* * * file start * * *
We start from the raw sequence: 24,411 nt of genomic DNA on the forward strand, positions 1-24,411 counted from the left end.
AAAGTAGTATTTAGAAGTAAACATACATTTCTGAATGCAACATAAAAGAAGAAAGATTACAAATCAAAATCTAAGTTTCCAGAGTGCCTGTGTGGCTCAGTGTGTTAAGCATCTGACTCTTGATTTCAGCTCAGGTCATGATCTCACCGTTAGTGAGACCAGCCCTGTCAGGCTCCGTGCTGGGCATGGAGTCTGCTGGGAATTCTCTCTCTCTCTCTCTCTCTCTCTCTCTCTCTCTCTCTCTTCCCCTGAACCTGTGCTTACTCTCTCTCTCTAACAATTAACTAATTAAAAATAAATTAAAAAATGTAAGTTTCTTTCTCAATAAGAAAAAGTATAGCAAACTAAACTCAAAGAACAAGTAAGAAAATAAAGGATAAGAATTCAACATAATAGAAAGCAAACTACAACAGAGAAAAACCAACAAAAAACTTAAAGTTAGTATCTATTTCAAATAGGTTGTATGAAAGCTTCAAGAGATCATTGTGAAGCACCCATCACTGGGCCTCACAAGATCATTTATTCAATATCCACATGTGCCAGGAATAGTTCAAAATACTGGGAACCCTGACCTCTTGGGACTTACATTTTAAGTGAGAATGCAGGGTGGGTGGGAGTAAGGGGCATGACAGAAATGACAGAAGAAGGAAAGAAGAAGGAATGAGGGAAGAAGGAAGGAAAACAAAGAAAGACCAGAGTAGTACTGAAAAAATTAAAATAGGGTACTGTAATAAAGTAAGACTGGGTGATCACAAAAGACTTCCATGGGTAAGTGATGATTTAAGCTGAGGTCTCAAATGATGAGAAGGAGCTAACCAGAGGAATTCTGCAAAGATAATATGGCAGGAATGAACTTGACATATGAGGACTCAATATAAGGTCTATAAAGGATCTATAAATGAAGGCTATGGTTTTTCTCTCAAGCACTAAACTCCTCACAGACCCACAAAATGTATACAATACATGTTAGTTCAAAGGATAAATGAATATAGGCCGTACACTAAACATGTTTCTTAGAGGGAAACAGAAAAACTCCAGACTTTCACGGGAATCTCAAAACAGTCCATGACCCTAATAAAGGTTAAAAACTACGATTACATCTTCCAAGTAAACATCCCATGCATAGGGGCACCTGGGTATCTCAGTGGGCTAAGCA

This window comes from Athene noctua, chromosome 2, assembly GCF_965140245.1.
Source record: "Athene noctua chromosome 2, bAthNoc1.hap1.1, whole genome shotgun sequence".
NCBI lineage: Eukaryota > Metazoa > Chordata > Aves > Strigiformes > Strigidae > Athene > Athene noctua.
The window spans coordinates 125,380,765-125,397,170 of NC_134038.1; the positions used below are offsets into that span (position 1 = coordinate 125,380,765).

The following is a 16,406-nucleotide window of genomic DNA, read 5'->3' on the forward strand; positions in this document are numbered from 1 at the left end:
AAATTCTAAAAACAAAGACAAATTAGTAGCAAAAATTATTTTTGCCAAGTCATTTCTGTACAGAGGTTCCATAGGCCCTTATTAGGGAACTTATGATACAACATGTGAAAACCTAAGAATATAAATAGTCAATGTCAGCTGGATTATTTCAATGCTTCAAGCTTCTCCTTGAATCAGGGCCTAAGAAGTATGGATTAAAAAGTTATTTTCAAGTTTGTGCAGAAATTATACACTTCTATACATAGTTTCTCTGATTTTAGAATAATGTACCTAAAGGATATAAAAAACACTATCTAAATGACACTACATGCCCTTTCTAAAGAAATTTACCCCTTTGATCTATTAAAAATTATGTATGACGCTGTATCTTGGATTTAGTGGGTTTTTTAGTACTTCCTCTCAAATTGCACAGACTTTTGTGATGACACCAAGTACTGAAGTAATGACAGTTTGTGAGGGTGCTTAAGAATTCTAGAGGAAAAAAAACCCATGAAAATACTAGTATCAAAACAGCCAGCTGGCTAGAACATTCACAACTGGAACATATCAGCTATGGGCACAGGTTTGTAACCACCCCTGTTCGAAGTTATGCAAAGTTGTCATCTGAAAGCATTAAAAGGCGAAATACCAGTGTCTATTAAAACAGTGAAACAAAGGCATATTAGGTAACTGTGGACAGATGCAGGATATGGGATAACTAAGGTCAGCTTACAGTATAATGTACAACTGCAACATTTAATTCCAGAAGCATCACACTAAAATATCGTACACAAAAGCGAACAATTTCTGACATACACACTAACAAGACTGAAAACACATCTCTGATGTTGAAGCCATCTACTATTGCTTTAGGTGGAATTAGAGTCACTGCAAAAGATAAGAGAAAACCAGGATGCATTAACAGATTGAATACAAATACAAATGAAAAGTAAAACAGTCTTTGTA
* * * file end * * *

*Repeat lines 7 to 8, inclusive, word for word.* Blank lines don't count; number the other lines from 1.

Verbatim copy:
The following is a 16,406-nucleotide window of genomic DNA, read 5'->3' on the forward strand; positions in this document are numbered from 1 at the left end:
AAATTCTAAAAACAAAGACAAATTAGTAGCAAAAATTATTTTTGCCAAGTCATTTCTGTACAGAGGTTCCATAGGCCCTTATTAGGGAACTTATGATACAACATGTGAAAACCTAAGAATATAAATAGTCAATGTCAGCTGGATTATTTCAATGCTTCAAGCTTCTCCTTGAATCAGGGCCTAAGAAGTATGGATTAAAAAGTTATTTTCAAGTTTGTGCAGAAATTATACACTTCTATACATAGTTTCTCTGATTTTAGAATAATGTACCTAAAGGATATAAAAAACACTATCTAAATGACACTACATGCCCTTTCTAAAGAAATTTACCCCTTTGATCTATTAAAAATTATGTATGACGCTGTATCTTGGATTTAGTGGGTTTTTTAGTACTTCCTCTCAAATTGCACAGACTTTTGTGATGACACCAAGTACTGAAGTAATGACAGTTTGTGAGGGTGCTTAAGAATTCTAGAGGAAAAAAAACCCATGAAAATACTAGTATCAAAACAGCCAGCTGGCTAGAACATTCACAACTGGAACATATCAGCTATGGGCACAGGTTTGTAACCACCCCTGTTCGAAGTTATGCAAAGTTGTCATCTGAAAGCATTAAAAGGCGAAATACCAGTGTCTATTAAAACAGTGAAACAAAGGCATATTAGGTAACTGTGGACAGATGCAGGATATGGGATAACTAAGGTCAGCTTACAGTATAATGTACAACTGCAACATTTAATTCCAGAAGCATCACACTAAAATATCGTACACAAAAGCGAACAATTTCTGACATACACACTAACAAGACTGAAAACACATCTCTGATGTTGAAGCCATCTACTATTGCTTTAGGTGGAATTAGAGTCACTGCAAAAGATAAGAGAAAACCAGGATGCATTAACAGATTGAATACAAATACAAATGAAAAGTAAAACAGTCTTTGTA